Today's Security > 140 Conversation is with Craig Burton is a Distinguished Analyst at Kuppinger Cole, in his recent work, Craig explores the API Economy and how participating in the API economy reconfigures organizations' priorities.
GP: Your work on the API economy has many implications, as a security guy I am particularly interested in the security and identity bits. What do you think changes in the security architect's world when they're defending an API (and the data and functionality behind it) versus normal IT Security defending an enterprise?
CB: I think the biggest change is in the area of token and key management. If an organization wants to make sure that its API(s) are not being abused, well managed keys and tokens are essential. Managing developer's with keys is probably not something most organizations have ever done. This will be new and will require focus, education and vigilance. This is why finding the right partner for managing an API or API suite is essential.
The dichotomy of purpose is also going to be a challenge. In the enterprise, the job is to plug any and all holes as much as possible.
In an API economy, it is essential to have elegant managed access to core competency.
This is not only a technical challenge with keys and tokens, but a political and position challenge that goes against the grain of the past.
GP: Right on the money with "going against the grain of the past"- many infosec teams are driving by looking in the rear view mirror. I think that people are used to looking at security as a binary "secure/insecure" but the API economy, Attribute based access control, and federation these are all based on dividing up certain discrete parts of the access control chain of responsibilities. Its natural that people focus bulk of their attention on securing the interface but that's only one part. Have you seen this trickle down into changes of authorization and access control in the apps and/or bubble up to how companies interact with API consumers?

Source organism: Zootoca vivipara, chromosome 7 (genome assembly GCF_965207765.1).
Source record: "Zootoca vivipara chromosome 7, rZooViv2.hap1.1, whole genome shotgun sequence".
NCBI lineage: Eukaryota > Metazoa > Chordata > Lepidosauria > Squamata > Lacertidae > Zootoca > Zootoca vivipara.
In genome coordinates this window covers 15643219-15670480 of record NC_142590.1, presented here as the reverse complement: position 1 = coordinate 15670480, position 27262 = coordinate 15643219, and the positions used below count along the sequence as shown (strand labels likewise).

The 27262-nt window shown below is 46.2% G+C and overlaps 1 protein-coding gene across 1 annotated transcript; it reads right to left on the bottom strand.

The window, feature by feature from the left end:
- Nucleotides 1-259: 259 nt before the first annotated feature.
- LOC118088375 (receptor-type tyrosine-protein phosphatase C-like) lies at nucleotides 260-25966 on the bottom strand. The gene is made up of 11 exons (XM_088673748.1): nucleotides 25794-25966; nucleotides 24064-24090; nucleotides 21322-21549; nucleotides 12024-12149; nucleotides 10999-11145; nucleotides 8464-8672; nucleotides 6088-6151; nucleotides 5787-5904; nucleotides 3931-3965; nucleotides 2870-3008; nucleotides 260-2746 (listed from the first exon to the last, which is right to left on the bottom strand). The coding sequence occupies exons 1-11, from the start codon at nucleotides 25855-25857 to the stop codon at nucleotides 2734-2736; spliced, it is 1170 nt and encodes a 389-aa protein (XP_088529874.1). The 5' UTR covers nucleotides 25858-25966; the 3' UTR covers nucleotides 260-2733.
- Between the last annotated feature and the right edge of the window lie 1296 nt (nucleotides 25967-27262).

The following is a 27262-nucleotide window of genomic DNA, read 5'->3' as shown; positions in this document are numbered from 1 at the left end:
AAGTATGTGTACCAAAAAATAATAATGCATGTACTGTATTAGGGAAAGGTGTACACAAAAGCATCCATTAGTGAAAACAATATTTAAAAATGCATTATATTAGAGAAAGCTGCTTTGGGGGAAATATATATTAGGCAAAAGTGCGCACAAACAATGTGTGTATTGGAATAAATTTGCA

CB: Not yet, but I am sure it will happen. Managing keys is a huge task and can be easily done poorly.
GP: OAuth and Federation are two of the core security elements in your API economy definition. What role do you see these playing? These go well beyond key management, the links are much deeper on the Service Provider side and Identity provider side, no?
CB: Yes. OAuth, especially since Facebook is now using only OAuth 2.0, is emerging as the preferred mechanism for token-based authentication. The two-legged and three-legged ceremonies are exactly what developers needs. Of course key and token management are core for this to work. Anyone providing support for OAuth has to manage keys.
Federated authentication systems are way behind. The SAML movement didn't really consider developers at all. Supporting developers will need to move up on the list of priorities for this community to get into the API game.
GP: The other elements you describe in the API economy such as late binding and event-driven have an impact on security architecture as well, open, late binding, and event driven systems have different security requirements than say traditional mainframe or PC applications or even web portals. The WS-* approach was to sort of try and bring everything into one circus tent, the aggregation of REST, JSON, OAuth and other standards and styles seems to be moving in a certain direction too but in a bottom up way. This might make integration trickier, are there things enterprises can do here to make sure there identity and security architecture is coherent with API Economy style apps?
CB: Enterprises need to hire an API support group or company to help them make sure they get it right.
The top five in alphabetical order are:
· Layer 7 Technologies
All of these companies are very good at what they do. This is not a time to skimp on this issue.